Kadai: Schools should stay open, not switch to distance learning ({{contentCtrl.commentsTotal}})

Former Health Board chief of emergency medicine Martin Kadai.
Former Health Board chief of emergency medicine Martin Kadai. Source: Priit Mürk/ERR

Former head of the emergency department of the Health Board Martin Kadai said, despite the increased rate of coronavirus, schools should remain open and not switch to distance learning.

Speaking on Vikerraadio's "News +" on Wednesday, Kadai said "Schools should remain more open because students are not at risk. If a teacher falls ill, a class or part of the school should move to distance learning, but school closures cannot be considered right. Distance learning may not be at the same level as physical learning and children."

He added that certain new restrictions are appropriate but they should be targeted to where the biggest problems are.

"Restrictions were already a major source of conflict in the spring," he said, adding this situation will continue for a long, maybe even years, so a decision needs to be made on how to handle the situation: with severe restrictions or personal behaviour.

He said, in his opinion, the key issue is people's own behaviour and strict restrictions have serious consequences for a lot of people, such as potential unemployment. 

Kadai said the higher numbers of coronavirus infections both in Estonia and throughout Europe were expected.

"It is to be expected that this type of virus infection will spread in autumn and winter. The situation is as expected. We can limit the spread of the virus, but it is not possible to completely control or prevent it," he said.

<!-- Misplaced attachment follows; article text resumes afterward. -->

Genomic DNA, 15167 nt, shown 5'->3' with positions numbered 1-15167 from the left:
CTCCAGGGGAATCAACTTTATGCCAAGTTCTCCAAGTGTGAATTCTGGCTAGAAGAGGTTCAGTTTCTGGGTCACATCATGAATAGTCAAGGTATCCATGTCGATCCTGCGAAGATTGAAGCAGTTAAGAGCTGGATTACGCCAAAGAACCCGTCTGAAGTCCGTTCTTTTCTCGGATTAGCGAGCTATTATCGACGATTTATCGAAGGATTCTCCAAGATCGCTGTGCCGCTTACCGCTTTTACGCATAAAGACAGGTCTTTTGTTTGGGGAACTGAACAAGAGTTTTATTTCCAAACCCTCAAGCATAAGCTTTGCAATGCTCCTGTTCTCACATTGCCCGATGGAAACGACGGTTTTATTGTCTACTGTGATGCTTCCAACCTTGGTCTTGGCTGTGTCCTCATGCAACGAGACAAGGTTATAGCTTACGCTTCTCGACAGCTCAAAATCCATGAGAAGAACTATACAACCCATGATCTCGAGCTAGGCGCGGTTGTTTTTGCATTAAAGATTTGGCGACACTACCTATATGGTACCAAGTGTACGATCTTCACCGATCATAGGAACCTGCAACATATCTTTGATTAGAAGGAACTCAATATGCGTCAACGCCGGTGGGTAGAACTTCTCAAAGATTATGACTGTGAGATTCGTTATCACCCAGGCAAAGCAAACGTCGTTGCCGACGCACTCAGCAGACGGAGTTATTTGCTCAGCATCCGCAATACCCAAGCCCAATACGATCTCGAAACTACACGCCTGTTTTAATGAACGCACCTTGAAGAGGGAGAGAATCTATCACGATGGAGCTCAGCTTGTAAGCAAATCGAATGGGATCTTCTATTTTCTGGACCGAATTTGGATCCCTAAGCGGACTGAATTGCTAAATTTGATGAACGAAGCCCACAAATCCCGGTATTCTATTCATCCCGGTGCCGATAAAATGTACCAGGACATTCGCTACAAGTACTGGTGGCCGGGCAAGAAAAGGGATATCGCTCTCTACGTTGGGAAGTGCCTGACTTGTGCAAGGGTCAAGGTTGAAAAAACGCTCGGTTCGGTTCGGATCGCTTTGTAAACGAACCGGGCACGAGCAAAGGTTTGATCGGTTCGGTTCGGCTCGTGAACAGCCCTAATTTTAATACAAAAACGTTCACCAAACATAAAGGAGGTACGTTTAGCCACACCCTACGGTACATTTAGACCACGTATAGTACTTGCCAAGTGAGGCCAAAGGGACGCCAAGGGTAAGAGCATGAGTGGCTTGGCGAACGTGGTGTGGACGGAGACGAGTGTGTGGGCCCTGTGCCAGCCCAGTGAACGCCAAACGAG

It has been suggested that the recent school holidays may have boosted the spread of the virus but Kadai believes the rise, including Estonia's, comes from increased testing. All countries are currently testing significantly more people than they were in spring, so more infected people are being identified.

"We are seeing the tip of the iceberg further out of the water than we saw in the spring," he said.

Kadai also thinks the rate of infection in the spring in Estonia could have been higher than has been officially recorded. "If we look at the University of Tartu's antibody study, it showed that a significantly higher proportion of people have been exposed to the coronavirus than officially registered. It is inevitable that some of the sick were not tested in the spring," he said.

He said it is unlikely the number of people being treated in hospital will stay as low as it is at the moment: "If the disease starts to rise today, in a week or two there will be an increase in the number of patients in need of hospital treatment."

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Editor: Helen Wright

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